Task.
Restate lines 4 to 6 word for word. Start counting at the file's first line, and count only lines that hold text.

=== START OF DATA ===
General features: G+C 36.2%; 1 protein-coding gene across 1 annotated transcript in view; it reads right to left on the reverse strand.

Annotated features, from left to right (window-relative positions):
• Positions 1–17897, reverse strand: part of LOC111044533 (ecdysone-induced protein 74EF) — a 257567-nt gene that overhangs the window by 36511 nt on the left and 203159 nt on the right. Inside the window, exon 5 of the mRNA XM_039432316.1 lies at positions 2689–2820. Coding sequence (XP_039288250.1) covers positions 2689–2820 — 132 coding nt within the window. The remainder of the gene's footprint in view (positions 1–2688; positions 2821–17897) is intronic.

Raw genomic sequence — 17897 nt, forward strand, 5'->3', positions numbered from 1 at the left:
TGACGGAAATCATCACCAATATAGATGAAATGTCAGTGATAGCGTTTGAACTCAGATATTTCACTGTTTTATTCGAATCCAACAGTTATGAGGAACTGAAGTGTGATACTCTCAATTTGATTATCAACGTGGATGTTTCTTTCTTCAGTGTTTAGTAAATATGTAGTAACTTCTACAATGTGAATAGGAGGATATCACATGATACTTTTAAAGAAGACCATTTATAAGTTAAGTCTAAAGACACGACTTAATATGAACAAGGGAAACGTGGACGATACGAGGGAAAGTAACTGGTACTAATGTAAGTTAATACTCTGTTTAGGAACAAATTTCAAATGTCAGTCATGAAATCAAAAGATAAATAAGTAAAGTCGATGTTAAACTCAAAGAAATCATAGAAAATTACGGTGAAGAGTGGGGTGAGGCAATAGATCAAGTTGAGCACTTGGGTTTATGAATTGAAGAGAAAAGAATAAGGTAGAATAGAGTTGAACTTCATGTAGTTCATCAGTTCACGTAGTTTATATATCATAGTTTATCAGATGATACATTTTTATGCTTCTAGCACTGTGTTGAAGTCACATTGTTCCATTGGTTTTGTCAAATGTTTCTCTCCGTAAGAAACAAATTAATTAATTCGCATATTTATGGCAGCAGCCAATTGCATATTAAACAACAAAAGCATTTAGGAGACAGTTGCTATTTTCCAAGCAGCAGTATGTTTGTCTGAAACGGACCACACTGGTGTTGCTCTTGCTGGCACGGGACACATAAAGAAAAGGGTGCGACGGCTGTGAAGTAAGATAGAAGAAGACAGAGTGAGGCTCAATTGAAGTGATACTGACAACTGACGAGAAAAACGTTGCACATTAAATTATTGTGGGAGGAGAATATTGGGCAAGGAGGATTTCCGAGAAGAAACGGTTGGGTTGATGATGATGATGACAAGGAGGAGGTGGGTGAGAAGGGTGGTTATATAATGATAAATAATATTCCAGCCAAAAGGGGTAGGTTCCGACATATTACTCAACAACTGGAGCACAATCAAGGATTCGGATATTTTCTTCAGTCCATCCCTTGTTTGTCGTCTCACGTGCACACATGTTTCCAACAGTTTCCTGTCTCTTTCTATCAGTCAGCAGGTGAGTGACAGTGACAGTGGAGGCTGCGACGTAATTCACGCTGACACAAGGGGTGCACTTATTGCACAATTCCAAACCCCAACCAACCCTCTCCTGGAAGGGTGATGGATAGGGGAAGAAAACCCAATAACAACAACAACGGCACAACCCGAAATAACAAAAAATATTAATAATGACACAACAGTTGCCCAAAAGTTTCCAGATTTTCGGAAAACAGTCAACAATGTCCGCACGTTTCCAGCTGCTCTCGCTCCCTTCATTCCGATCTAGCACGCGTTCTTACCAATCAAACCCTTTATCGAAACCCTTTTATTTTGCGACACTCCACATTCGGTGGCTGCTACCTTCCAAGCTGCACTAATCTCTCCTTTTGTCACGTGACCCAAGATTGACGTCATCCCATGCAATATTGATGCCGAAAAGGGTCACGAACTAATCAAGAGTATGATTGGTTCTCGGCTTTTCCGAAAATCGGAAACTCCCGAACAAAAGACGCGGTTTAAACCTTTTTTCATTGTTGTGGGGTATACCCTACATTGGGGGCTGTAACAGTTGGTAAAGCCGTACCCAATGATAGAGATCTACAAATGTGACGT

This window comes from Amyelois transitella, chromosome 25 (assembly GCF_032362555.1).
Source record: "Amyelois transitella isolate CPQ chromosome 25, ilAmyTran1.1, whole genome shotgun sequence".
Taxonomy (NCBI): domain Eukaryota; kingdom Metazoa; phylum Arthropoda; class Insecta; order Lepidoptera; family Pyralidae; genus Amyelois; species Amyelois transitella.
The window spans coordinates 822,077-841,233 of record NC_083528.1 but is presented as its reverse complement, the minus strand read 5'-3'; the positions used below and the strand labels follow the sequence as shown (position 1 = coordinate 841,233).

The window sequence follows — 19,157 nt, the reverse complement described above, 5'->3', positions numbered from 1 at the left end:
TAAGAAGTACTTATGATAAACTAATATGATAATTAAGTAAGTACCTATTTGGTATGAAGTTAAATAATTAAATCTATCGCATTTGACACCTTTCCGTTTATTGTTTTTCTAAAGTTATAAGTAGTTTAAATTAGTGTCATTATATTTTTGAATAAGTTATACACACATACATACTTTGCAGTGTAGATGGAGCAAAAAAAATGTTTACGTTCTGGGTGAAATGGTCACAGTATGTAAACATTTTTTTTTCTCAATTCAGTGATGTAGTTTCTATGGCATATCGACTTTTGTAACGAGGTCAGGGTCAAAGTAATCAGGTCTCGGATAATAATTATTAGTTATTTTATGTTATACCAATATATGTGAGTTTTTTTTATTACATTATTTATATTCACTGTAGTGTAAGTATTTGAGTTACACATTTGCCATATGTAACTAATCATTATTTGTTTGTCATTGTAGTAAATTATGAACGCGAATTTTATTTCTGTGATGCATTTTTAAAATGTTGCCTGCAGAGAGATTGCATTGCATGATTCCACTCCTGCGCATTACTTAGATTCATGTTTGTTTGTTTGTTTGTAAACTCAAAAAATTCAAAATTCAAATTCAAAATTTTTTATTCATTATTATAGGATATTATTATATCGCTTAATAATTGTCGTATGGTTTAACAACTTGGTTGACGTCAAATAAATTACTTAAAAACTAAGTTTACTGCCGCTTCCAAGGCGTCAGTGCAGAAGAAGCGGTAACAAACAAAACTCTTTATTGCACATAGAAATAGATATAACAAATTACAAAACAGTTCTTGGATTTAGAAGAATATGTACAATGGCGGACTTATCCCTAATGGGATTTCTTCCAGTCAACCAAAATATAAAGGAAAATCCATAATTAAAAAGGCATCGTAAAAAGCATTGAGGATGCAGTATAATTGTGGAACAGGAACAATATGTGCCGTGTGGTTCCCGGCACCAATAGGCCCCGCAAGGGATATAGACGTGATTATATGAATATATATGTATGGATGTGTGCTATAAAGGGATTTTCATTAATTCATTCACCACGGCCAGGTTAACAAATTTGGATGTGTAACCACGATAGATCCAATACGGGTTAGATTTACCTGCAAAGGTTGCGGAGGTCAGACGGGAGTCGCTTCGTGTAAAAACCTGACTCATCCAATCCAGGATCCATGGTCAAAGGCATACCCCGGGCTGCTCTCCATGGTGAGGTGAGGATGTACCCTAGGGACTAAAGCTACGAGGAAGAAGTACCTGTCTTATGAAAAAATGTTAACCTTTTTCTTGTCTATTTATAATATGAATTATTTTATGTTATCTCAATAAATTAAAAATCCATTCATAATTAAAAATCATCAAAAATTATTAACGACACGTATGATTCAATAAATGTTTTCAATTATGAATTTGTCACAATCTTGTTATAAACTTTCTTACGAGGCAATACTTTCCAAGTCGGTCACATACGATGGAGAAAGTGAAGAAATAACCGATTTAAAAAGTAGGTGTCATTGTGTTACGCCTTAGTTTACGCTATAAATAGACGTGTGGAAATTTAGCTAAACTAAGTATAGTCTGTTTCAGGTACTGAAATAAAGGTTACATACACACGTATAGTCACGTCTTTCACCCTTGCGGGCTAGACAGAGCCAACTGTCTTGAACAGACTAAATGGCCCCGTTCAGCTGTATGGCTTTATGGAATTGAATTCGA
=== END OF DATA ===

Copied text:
Raw genomic sequence — 17897 nt, forward strand, 5'->3', positions numbered from 1 at the left:
TGACGGAAATCATCACCAATATAGATGAAATGTCAGTGATAGCGTTTGAACTCAGATATTTCACTGTTTTATTCGAATCCAACAGTTATGAGGAACTGAAGTGTGATACTCTCAATTTGATTATCAACGTGGATGTTTCTTTCTTCAGTGTTTAGTAAATATGTAGTAACTTCTACAATGTGAATAGGAGGATATCACATGATACTTTTAAAGAAGACCATTTATAAGTTAAGTCTAAAGACACGACTTAATATGAACAAGGGAAACGTGGACGATACGAGGGAAAGTAACTGGTACTAATGTAAGTTAATACTCTGTTTAGGAACAAATTTCAAATGTCAGTCATGAAATCAAAAGATAAATAAGTAAAGTCGATGTTAAACTCAAAGAAATCATAGAAAATTACGGTGAAGAGTGGGGTGAGGCAATAGATCAAGTTGAGCACTTGGGTTTATGAATTGAAGAGAAAAGAATAAGGTAGAATAGAGTTGAACTTCATGTAGTTCATCAGTTCACGTAGTTTATATATCATAGTTTATCAGATGATACATTTTTATGCTTCTAGCACTGTGTTGAAGTCACATTGTTCCATTGGTTTTGTCAAATGTTTCTCTCCGTAAGAAACAAATTAATTAATTCGCATATTTATGGCAGCAGCCAATTGCATATTAAACAACAAAAGCATTTAGGAGACAGTTGCTATTTTCCAAGCAGCAGTATGTTTGTCTGAAACGGACCACACTGGTGTTGCTCTTGCTGGCACGGGACACATAAAGAAAAGGGTGCGACGGCTGTGAAGTAAGATAGAAGAAGACAGAGTGAGGCTCAATTGAAGTGATACTGACAACTGACGAGAAAAACGTTGCACATTAAATTATTGTGGGAGGAGAATATTGGGCAAGGAGGATTTCCGAGAAGAAACGGTTGGGTTGATGATGATGATGACAAGGAGGAGGTGGGTGAGAAGGGTGGTTATATAATGATAAATAATATTCCAGCCAAAAGGGGTAGGTTCCGACATATTACTCAACAACTGGAGCACAATCAAGGATTCGGATATTTTCTTCAGTCCATCCCTTGTTTGTCGTCTCACGTGCACACATGTTTCCAACAGTTTCCTGTCTCTTTCTATCAGTCAGCAGGTGAGTGACAGTGACAGTGGAGGCTGCGACGTAATTCACGCTGACACAAGGGGTGCACTTATTGCACAATTCCAAACCCCAACCAACCCTCTCCTGGAAGGGTGATGGATAGGGGAAGAAAACCCAATAACAACAACAACGGCACAACCCGAAATAACAAAAAATATTAATAATGACACAACAGTTGCCCAAAAGTTTCCAGATTTTCGGAAAACAGTCAACAATGTCCGCACGTTTCCAGCTGCTCTCGCTCCCTTCATTCCGATCTAGCACGCGTTCTTACCAATCAAACCCTTTATCGAAACCCTTTTATTTTGCGACACTCCACATTCGGTGGCTGCTACCTTCCAAGCTGCACTAATCTCTCCTTTTGTCACGTGACCCAAGATTGACGTCATCCCATGCAATATTGATGCCGAAAAGGGTCACGAACTAATCAAGAGTATGATTGGTTCTCGGCTTTTCCGAAAATCGGAAACTCCCGAACAAAAGACGCGGTTTAAACCTTTTTTCATTGTTGTGGGGTATACCCTACATTGGGGGCTGTAACAGTTGGTAAAGCCGTACCCAATGATAGAGATCTACAAATGTGACGT

This window comes from Amyelois transitella, chromosome 25 (assembly GCF_032362555.1).